The new law comes in response to the blue victories in both presidential and Senate elections in the typically conservative-leaning state, which former President Trump and his supporters called fraudulent.
Supporters of the new law say that it helps to ensure election integrity and mitigate potential fraud, while critics are calling it a voter-suppression tactic that will make it more difficult for those living in certain urban communities to vote. A recent examination of the bill by The New York Times identified 16 provisions within its 98 pages that could hinder Georgians' right to vote, or strip power from state and local elections officials instead giving it to legislators.
Taking a stand
The league’s decision to move the All-Star Game came after three groups had already filed a lawsuit over the measure and as large companies such as Coca-Cola and Delta have spoken out against the new law.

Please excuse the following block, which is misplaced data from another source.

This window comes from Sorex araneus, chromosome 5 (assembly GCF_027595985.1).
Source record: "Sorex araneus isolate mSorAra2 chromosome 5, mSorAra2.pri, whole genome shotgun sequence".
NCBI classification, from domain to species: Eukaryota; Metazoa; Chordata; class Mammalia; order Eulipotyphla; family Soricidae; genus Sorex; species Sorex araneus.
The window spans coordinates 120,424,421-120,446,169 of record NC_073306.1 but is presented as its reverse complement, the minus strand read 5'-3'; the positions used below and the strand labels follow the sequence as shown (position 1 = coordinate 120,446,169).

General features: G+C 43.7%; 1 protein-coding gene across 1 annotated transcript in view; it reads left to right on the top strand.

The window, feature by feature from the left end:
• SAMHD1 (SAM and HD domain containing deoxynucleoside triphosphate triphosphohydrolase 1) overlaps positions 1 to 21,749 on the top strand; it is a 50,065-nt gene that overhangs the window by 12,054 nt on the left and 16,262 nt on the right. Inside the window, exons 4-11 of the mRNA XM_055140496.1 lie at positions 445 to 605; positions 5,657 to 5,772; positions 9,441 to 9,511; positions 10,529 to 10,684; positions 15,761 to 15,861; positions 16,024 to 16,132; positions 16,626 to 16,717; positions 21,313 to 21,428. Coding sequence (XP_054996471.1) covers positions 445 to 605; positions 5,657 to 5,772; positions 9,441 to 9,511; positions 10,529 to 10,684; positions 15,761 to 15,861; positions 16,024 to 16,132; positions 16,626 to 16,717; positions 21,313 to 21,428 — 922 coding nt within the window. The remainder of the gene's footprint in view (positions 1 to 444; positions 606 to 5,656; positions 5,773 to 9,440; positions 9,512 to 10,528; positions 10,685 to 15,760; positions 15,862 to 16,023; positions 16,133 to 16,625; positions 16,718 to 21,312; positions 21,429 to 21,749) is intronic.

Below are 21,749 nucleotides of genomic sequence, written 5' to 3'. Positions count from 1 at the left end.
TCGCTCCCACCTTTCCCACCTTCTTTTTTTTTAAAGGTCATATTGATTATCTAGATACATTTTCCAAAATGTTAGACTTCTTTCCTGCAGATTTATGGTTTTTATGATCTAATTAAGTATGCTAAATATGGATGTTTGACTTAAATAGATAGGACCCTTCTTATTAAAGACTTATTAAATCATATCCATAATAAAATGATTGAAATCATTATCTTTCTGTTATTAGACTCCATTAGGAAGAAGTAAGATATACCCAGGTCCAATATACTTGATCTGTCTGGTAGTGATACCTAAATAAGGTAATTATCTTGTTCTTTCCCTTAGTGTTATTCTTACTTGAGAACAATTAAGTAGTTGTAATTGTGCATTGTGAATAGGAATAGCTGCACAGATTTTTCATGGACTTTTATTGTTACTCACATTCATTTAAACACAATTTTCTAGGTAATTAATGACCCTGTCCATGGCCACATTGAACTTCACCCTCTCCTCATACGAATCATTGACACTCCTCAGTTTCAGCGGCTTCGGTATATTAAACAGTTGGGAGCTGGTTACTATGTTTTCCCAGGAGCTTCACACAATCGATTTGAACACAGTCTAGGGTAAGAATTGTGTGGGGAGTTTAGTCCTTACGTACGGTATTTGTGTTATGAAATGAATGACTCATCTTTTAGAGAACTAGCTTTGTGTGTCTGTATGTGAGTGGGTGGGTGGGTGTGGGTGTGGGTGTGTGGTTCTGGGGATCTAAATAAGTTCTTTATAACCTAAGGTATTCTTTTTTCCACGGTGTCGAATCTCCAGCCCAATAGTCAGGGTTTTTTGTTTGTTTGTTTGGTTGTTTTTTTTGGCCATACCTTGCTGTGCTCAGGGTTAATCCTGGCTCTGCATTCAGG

Jason Heyward, a Chicago Cubs outfielder who grew up in the Atlanta area and was the first-round draft pick for the Atlanta Braves in 2007, said "it was nice see someone think outside the box and err on the side of respecting people and trying to push for equality."
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"I think you're not going to be able to please everybody," said Heyward, who is Black. "I know there's a lot of people in Atlanta that love baseball and were looking forward to see an All-Star Game there. A Midsummer Classic, I think that's special, as somebody growing up there and watching a lot of baseball. But at the same time, I think when you talk about a message, the people are still out here pushing for equality.''
Gov. Kemp has denounced the MLB’s decision, saying that the league “caved to fear and lies from liberal activists” and stating that he “will not be backing down from this fight.”
“Major League Baseball, Coca-Cola and Delta may be scared of Stacey Abrams, Joe Biden and the left, but I am not,” said Kemp.